Publication: Russia and Eurasia Review Volume: 1 Issue: 14

By Pavel Baev

Last week Vladimir Putin issued orders for a constitutional referendum to be held in Chechnya, paving the way for presidential and parliamentary elections there. However, fighting in the secessionist region continues, and President Putin’s efforts to portray a return to normality are unlikely to succeed.

In the pronounced trend of Russia’s stabilization and recovery, Chechnya appears to be an aberration. It is certainly a drain on resources, slowing the country’s economic growth, and posing a high hurdle on the track of military reforms. It is poisoning Russia’s relations with Europe, and spoiling Moscow’s cherished dreams of civilizational “belonging.” It requires effort to shake off the habit of accepting that there was, is and will be a “Chechen problem,” and see anew how much greater is the scale of the problem compared to the modest size of territory at stake between the Great Caucasus Ridge and the River Terek–some 4,000 square miles [about the same size as Connecticut].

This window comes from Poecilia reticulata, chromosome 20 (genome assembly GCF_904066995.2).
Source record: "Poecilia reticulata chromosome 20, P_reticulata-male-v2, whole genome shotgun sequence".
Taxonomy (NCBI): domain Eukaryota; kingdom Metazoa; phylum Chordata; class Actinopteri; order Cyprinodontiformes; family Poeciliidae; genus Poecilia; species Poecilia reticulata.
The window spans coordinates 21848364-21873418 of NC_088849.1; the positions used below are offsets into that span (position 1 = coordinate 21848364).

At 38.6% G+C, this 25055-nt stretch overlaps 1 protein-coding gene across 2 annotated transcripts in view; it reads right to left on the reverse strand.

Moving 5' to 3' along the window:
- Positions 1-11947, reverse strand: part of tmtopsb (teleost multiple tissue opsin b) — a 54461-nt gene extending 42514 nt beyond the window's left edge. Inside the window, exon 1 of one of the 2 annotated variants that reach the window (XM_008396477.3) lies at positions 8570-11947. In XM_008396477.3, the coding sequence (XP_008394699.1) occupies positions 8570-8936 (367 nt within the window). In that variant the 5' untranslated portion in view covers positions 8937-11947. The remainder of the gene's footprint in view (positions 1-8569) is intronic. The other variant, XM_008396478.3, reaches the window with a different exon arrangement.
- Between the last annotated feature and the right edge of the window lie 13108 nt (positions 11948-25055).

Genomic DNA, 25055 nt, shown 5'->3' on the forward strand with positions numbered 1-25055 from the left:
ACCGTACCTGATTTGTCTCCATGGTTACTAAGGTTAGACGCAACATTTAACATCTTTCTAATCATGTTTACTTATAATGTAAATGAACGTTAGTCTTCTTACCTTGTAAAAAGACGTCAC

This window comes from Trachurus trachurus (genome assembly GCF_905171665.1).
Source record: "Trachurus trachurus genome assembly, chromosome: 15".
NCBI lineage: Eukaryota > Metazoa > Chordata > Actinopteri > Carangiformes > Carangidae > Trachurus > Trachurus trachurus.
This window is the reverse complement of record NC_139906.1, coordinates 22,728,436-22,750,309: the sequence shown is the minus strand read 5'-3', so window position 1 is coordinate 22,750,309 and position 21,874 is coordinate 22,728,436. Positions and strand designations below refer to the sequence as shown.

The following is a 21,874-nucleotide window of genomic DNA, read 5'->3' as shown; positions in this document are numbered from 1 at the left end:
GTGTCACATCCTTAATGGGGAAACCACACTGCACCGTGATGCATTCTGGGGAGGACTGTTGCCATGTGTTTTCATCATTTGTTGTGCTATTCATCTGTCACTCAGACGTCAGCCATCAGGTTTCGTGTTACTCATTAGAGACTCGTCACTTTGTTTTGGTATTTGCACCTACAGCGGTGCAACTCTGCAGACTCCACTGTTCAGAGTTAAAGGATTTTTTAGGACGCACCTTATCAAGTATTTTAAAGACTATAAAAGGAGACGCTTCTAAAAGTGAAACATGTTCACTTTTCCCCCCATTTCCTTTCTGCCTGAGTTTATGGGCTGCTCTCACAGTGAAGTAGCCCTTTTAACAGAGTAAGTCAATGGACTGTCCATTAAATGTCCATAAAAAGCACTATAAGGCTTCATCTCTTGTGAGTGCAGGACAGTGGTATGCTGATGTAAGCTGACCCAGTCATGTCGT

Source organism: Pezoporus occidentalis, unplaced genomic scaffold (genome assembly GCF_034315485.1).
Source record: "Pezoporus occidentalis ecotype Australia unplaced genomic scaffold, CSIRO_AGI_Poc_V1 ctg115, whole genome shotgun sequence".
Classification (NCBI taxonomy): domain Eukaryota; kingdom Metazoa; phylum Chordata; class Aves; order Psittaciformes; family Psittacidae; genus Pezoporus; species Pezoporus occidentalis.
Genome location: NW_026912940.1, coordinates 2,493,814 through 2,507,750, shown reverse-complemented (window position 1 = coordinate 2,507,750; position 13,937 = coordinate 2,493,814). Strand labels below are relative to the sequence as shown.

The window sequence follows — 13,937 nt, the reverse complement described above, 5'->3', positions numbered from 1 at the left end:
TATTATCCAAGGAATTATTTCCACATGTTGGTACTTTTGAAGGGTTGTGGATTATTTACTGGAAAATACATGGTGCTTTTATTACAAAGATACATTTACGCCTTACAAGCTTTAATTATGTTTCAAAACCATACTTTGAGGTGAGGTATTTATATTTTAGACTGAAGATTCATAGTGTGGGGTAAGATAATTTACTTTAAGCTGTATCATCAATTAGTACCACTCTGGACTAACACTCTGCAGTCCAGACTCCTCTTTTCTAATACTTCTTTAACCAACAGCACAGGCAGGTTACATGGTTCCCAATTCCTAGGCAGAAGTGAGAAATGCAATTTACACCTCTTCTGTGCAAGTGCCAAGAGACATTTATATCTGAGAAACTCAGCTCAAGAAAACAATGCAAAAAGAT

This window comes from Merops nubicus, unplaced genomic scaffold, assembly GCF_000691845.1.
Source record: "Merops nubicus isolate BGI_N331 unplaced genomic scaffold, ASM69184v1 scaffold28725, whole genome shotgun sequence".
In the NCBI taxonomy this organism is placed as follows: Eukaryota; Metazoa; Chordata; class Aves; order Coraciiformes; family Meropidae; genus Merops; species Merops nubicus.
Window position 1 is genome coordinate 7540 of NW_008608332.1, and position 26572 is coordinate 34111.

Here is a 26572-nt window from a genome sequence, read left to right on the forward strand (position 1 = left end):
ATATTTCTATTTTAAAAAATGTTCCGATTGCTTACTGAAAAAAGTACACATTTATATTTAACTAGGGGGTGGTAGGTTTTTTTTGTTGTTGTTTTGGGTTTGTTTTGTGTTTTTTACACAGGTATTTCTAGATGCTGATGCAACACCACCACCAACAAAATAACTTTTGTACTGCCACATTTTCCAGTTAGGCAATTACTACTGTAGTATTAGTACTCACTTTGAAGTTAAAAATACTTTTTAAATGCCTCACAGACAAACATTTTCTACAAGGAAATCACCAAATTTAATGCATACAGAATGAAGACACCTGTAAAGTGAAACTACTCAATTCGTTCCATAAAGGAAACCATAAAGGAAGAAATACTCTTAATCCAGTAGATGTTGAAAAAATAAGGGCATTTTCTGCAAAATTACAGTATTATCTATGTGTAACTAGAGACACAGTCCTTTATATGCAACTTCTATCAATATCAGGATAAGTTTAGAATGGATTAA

The durability of this huge discrepancy calls for an explanation that goes deeper than presenting Chechnya as the “original sin” of Putin’s regime: a gimmick–or, as the Russians say, an “electoral technology”–used to win the State Duma and then the presidential election, but now stubbornly refusing to go away long after its political expediency has expired. On the other hand, it is also not that tempting to subscribe to the claims of frustrated liberals in Moscow that Chechnya is just a micro-model of Russia that reflects the violent nature of the dominant political culture.